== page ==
A listener can easily imagine Williams gazing out the window of her tour bus, mindlessly strumming an acoustic guitar riff that she eventually attached words to and shaped into a song. And you'd have to figure the bus kept to the windswept outskirts, never passing through a bustling city center that might have inspired something a bit livelier.
Loneliness is a pervading lyrical theme on Essence, maybe another byproduct of her earlier success. Most of these songs have a sad beauty in their spare acoustic arrangements. But too much of a good thing is still too much. One would think a restless spirit like Williams would become bored by the sameness of these songs. Hell, in her 22-year recording career, this is her sixth album on her fifth label. She must recognize change is good. Not until the ninth track, "Get Right with God," does the pace rise above a somber shuffle, and her spoken promise to "get down," which precedes the song, indicates Williams at least realizes things have gotten a bit dull. Other than that, only the outstanding title track lifts Essence from its doldrums when it sets a bracing melody against a dirgelike, electric-guitar pattern.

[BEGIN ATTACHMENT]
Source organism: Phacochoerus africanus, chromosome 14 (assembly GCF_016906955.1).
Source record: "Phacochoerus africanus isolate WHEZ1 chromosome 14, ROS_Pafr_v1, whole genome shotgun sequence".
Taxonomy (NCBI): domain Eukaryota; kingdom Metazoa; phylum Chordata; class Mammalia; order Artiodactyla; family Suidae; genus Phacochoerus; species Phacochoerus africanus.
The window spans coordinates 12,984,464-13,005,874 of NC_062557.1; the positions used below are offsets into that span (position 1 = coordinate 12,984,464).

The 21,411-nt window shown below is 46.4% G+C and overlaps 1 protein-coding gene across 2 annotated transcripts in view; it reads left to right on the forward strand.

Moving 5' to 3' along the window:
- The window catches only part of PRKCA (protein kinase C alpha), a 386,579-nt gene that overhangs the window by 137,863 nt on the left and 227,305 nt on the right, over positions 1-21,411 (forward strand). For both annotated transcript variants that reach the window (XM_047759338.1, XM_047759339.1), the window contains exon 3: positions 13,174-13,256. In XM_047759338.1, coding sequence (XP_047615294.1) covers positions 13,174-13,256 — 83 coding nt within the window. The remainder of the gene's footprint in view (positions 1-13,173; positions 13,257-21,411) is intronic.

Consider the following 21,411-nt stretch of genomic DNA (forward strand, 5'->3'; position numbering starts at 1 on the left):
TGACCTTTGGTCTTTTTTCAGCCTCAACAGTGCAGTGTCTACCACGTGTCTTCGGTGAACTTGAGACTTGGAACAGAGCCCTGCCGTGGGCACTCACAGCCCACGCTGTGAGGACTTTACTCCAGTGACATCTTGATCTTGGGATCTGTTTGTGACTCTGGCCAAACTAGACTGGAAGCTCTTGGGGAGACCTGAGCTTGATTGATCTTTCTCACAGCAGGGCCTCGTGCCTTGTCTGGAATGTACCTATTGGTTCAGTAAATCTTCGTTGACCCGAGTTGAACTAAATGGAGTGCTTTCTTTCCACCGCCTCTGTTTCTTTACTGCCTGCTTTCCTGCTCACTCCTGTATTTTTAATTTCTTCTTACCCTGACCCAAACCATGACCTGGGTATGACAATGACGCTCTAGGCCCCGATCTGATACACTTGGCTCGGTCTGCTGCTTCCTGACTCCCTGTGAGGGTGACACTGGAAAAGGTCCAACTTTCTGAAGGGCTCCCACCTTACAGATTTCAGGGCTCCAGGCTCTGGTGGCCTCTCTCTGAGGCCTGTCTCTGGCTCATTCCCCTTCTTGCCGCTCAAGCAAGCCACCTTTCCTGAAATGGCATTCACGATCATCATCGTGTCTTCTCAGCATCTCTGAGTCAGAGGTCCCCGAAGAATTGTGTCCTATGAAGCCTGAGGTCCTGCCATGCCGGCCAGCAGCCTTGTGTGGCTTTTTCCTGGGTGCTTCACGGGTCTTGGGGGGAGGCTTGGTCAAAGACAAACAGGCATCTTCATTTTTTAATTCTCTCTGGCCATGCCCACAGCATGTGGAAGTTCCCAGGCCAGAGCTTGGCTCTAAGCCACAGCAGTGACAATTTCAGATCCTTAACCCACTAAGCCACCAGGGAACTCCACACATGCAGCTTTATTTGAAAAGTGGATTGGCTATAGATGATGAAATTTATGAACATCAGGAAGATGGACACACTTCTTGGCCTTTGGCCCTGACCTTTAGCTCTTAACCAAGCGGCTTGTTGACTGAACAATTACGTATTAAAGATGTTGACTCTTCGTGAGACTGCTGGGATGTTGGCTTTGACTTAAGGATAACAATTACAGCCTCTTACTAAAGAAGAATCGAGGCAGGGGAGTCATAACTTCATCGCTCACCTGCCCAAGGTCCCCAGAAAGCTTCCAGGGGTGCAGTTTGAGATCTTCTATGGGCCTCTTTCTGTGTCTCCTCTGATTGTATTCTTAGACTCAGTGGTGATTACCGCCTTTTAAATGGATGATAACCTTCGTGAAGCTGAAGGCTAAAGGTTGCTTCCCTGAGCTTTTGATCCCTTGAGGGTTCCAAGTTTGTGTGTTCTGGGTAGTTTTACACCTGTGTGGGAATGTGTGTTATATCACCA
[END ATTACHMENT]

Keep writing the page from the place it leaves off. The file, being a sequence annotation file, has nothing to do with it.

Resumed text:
Where is the boisterous "Drunken Angel" or the frolicking "Joy" that helped make Car Wheels such a pleasure to listen to, even for the non-country-lovin' fan? Perhaps it left with Steve Earle, who played a strong supporting role on that album but is replaced here by Charlie Sexton, a hotshot Austin guitar slinger. Relentless melancholy is ultimately sad and disappointing, and this album is ultimately just sadly disappointing.